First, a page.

The NY Times article Cassini’s Final Mission: Obliteration says that the Cassini spacecraft will end it's more than a decade long exploration of the Saturn system by raising the inclination of its orbit around the planet to about 64°, then orbiting between the rings and the planet 22 times before entering Saturn's atmosphere.
To protect Titan and other potentially life-bearing places, Cassini’s final mission calls for its obliteration. Researchers have dubbed the spacecraft’s swan song the “Cassini Grand Finale” because it includes an ambitious maneuver: 22 loops through the gap between Saturn’s surface and its innermost rings.
Before launching Cassini, NASA drew up plans to dispose of it in Saturn’s upper atmosphere, but they only developed its elaborate end-of-mission maneuver in the past couple of years. Once they found that some of Saturn’s moons may be potentially habitable to life, keeping the probe clear of them as it ran out of fuel became crucial.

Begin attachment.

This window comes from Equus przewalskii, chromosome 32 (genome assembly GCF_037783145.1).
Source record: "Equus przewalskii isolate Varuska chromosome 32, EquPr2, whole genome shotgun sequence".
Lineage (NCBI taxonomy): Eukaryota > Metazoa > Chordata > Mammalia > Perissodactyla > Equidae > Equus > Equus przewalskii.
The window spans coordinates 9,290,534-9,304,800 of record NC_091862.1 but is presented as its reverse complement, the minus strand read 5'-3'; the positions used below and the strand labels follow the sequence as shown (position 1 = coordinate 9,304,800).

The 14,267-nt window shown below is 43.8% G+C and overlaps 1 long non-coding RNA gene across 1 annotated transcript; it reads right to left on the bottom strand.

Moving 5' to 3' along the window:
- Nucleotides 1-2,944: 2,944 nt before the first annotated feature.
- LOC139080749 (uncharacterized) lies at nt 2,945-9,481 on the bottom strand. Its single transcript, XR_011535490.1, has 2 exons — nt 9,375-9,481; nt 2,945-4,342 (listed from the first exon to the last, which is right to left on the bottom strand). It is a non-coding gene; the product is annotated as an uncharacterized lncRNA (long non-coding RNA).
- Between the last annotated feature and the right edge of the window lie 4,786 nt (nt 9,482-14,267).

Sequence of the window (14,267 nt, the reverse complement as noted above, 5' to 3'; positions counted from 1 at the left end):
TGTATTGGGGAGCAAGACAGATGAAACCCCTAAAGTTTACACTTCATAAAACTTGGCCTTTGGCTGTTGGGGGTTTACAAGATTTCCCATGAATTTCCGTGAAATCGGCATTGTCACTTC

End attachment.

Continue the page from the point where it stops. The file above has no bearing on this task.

Before Cassini can thread the needle through the planet’s gap, it must first reach the proper angle in its orbit. That means climbing to an inclination of approximately 64 degrees. The problem is that Cassini doesn’t have the power to propel itself to that position.
“Each of the six (Titan flybys) will raise the tilt of the orbit a little bit,” said Dr. Spilker, “until we get the right orbit to go in between the rings and the planet.”
...Linda Spilker (is) the Cassini project scientist at NASA’s Jet Propulsion Laboratory in Pasadena, Calif.
After reading the NASA news item Cassini Heads for 'Higher Ground' at Saturn, I still don't understand:
Why must Cassini reach an orbital inclination of about 64° before "threading the needle" between Saturn and its rings? (why not 40°, 50°, 60°...)